One of the bloodiest days in American military history, the Battle of Antietam turned the tide of the Civil War in favor of the North and delivered the first major defeat to Robert E. Lee's army. In The Gleam of Bayonets, James V. Murfin gives a compelling account of the events and personalities involved in this momentous battle. The gentleness and patience of Lincoln, the vacillations of McClellan, and the grandeur of Lee -- all unfold before the reader. The battle itself is presented with precision and scope as Murfin blends together atmosphere and fact, emotions and tactics, into a dramatic and coherent whole. Originally published in 1965, The Gleam of Bayonets is now recognized as a classic and the standard against which all books on Antietam are measured.
Bagley presents an authoritative investigation of Brigham Young and events surrounding the infamous Mountain Meadows Massacre. Includes maps and 36 b&w illustrations.
Few figures hold as mythic a place in America's historical consciousness as John Brown. A fervent abolitionist, his New England reserve tempered by a childhood on the Ohio frontier, Brown advocated arming fugitive slaves to fight for their freedom, an idea that impressed Frederick Douglass, Ralph Waldo Emerson, and Henry David Thoreau. In 1855, answering the call of his five sons to join them in the desperate struggle for freedom in the new territories, John Brown became a hero of "Bleeding Kansas." When he returned east, the fiery leader launched his ambitious campaign to rouse the slaves to freedom with a raid on the federal arsenal at Harpers Ferry in 1859.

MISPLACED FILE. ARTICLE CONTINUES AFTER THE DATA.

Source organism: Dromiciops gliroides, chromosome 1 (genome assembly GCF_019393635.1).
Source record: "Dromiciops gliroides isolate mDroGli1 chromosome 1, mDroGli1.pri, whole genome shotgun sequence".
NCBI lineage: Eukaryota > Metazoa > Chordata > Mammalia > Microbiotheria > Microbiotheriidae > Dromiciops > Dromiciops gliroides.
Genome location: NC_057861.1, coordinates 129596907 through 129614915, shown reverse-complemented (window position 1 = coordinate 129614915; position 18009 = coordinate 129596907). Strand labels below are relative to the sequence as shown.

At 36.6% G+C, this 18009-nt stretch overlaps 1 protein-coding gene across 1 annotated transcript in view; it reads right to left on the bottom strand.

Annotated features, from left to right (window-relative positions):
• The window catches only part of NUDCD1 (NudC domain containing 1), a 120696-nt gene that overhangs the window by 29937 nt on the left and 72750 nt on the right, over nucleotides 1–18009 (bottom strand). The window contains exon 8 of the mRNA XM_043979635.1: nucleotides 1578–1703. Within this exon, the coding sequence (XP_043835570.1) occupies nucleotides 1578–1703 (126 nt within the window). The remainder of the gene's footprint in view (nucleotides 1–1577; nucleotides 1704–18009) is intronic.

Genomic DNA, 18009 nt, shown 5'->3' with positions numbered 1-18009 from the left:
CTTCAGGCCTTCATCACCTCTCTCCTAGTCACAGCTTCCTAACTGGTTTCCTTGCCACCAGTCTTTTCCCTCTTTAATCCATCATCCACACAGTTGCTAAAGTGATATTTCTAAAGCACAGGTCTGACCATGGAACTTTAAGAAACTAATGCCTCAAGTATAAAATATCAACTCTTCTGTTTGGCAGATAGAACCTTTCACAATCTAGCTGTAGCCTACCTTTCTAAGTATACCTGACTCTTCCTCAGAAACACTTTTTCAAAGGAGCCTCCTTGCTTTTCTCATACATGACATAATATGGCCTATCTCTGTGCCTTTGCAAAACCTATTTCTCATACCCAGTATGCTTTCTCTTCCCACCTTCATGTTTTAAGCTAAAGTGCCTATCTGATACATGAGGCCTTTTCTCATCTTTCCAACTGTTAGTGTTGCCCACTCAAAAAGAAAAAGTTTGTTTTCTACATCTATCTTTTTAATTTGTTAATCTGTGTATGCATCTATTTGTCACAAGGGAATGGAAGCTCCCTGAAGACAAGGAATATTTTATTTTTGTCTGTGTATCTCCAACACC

Labeled a madman for his failed military adventure, and repudiated even by prominent antislavery leaders, Brown was tried in a Virginia court and sentenced to hang for treason and sundry other crimes. In John Brown: Legend Revisited, the eminent historian Merrill D. Peterson brings the same blend of sharp-eyed analysis and narrative elegance to bear on Brown's legacy that he has used to unravel the images of Thomas Jefferson and Abraham Lincoln.